What do you have to say to the DnB heads that say you play too much Dubstep?
Everyone is entitled to their opinion and if you don’t like Dubstep, then you don’t like Dubstep. If someone doesn’t like Dubstep then playing one Dubstep track is too much Dubstep for those people. I didn’t really like Dubstep when it was first coming around cause it was too minimal for me but there’s definitely some high energy shit and it’s just a matter of a slight BPM thing. The Dubstep that I play has the same heaviness as the DnB that I play and if you’re going to hate on the same energy level just cause it’s 30 BPM slower, then I think it’s kinda pathetic to be honest.
One of the last releases for you was the Wake the Dead mix which was an astonishing 87 tracks in 84 mins. I played the shit out of it everyday for almost two months…but I know that the idea behind the mix was in response to the “bar lowering” of current dance/dj culture. For you, was there any particular incident that sparked the need for that mix or was it just what was necessary at the time?
Here’s how it is; it’s just the way it is in the scene. There’s a giant influx of new kids and there’s this giant influx of new producers turned into performers. There’s this complete blurring of the line; people think that producing is DJing and vice versa when it’s all not the same thing. I think that I’m a good DJ but producing is a whole other skill set; apples and oranges. And I just felt that, it’s just something that has weighed on my mind and even the title, Wake the Dead, means to bring awareness and awaken these people. I tried to make it very subtle and not too heavy-handed but it’s in there.
Well and with the Walking Dead into too!
That ties into the tongue and cheek concept of the mix but just what I had the guy say, the script I wrote, if you listen it makes sense. I’m someone that’s been around for a while and I feel that, especially at least since the mix came out, I’ve been jumping down in the pit with people on my facebook page and having the discussion about what goes on onstage. I just feel that there needs to be a about it.
Here’s a good example – Beatport does a thing called Beatportal where they have these DJs that are in Denver do a live set and they live stream it online. I think it really hit me when I saw these two big current Electro producers do their “tag team” performance. Basically I watched these dudes standing in the DJ booth on camera and they hit the Play button and danced around and they tweaked a few knobs on their controller and appeared to be doing very little. And for me it was an exercise in “how do you waste time while you’re not doing much?” I just watched them do all this dancing around and making hand gestures; they were basically doing almost nothing. Literally doing almost nothing and I’m thinking – this is a puppet show.
I’m looking at this and going “so this is what it is, this is what DJing has turned into.” And for me, I don’t hate on these two guys for what they do. Honestly, they are just what they know and they are, in fact, amazing producers. But performance wise, I feel like the bar is so low. 10 years ago that would have been unacceptable. It would have been like Milli Vanilli and it disappoints me to think that this is acceptable to kids. It’s like pantomime.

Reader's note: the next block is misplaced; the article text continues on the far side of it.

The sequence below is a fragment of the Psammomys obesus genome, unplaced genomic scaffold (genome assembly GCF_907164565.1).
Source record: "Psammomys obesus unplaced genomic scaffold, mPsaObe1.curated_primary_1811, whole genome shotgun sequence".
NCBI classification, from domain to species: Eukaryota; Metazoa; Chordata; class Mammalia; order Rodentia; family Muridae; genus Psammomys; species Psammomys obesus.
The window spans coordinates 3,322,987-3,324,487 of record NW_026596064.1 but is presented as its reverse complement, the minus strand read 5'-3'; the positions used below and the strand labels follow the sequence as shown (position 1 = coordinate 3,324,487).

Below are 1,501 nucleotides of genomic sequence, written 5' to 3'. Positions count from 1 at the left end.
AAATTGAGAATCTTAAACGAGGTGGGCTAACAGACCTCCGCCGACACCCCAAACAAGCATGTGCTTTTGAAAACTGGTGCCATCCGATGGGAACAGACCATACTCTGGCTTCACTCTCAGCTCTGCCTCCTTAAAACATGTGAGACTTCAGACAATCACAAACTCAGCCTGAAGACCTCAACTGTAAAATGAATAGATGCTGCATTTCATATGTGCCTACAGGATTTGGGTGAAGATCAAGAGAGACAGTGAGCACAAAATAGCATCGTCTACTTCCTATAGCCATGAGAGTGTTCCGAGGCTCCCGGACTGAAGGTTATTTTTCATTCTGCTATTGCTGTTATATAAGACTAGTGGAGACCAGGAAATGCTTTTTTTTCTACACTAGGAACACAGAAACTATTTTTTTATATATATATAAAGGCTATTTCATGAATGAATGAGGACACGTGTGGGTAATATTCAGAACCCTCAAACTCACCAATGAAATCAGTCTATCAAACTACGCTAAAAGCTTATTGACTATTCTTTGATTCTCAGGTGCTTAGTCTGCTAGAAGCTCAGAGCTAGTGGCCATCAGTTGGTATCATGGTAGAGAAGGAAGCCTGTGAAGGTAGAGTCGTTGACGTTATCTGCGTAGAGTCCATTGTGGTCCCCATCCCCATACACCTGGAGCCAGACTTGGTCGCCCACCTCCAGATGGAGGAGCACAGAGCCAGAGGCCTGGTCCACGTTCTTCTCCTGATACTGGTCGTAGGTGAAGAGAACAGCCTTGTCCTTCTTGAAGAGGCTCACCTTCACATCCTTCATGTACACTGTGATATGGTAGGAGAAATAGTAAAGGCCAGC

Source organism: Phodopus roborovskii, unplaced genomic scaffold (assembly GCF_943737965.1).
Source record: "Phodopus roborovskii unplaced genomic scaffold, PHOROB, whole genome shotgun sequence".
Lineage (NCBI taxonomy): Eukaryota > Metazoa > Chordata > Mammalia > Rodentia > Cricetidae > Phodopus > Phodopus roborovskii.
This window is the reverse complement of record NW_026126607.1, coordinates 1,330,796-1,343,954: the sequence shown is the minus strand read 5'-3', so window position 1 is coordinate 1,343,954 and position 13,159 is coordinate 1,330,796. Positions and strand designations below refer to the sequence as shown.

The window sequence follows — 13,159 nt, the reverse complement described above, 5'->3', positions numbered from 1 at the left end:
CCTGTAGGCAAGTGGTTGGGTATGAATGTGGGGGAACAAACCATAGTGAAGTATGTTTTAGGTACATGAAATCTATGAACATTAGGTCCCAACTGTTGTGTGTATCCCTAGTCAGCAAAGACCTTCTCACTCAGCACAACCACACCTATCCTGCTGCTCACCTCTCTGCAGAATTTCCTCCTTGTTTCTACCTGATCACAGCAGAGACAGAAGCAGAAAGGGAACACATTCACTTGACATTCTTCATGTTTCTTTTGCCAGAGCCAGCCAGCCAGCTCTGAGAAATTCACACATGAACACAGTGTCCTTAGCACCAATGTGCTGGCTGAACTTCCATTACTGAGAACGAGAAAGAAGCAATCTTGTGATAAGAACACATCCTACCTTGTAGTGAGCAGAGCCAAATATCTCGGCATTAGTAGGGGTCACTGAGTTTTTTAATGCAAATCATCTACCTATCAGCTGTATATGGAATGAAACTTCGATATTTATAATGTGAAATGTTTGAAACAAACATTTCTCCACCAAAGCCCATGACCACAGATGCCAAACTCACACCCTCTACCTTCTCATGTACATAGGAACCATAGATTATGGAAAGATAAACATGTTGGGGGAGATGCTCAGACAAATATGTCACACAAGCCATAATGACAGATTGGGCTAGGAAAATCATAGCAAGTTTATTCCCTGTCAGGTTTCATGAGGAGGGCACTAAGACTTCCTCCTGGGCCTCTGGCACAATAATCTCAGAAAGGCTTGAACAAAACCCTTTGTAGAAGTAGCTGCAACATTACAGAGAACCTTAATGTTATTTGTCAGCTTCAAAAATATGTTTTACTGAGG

Part of me thinks it should fall on the shoulders of the performers to step their fucking game up, but really it’s not up to them. It’s really up to the people to expect more from the people that are on stage. It bothers me that some guys stand on stage doing nothing and it’s frustrating, cause it’s something that I take seriously. I’m not saying these guys need to do what I do…but don’t stand on stage with a computer and let it do all the heavy lifting for you. You should work out something special on the computer and make it better than what I can do live using CD players. The computer is doing it the beatmatching for you. Go in and do something crazier than what a real DJ can do. Most people don’t.
I feel that the skill set for performance has now turned into how many cool lights can you have? and how cool can you build your stage? It’s a spectacle, and little substance. It’s like LASER FLOYD with a guy standing on stage. And for me, if this is what is the norm then fine. But I at least want people to start asking, “What is going on onstage? Is he playing live? Or with Serato? Or is he using Ableton through his laptop?”
It’s so much more engaging that way. For example, I saw Camo & Krooked and they were doing triple drops and mixing in tracks in such a way that I hadn’t heard, reworking it so it was fresh…
And that’s what I’m saying. People are like “It’s all technology, it’s the technology.” It’s like YEAH it’s great! I USE TECHNOLOGY! But use technology to do something SPECIAL. Instead people use technology as a crutch to churn out sub-level “dj sets” rather than as a tool to help push their performance over the top.
What are some other artists that you feel are also breaking boundaries and breaking away from the status quo?
Hmmm…there are a few. As far as someone I feel has set the bar for showmanship, performance, crowd interaction and entertainment I feel that Z-Trip for me is the best. I like his shit, he’s an amazing DJ and he doesn’t cut corners. I play on three decks and he can do what I do on three decks on two decks! He basically sums up what it is to be a proper performer.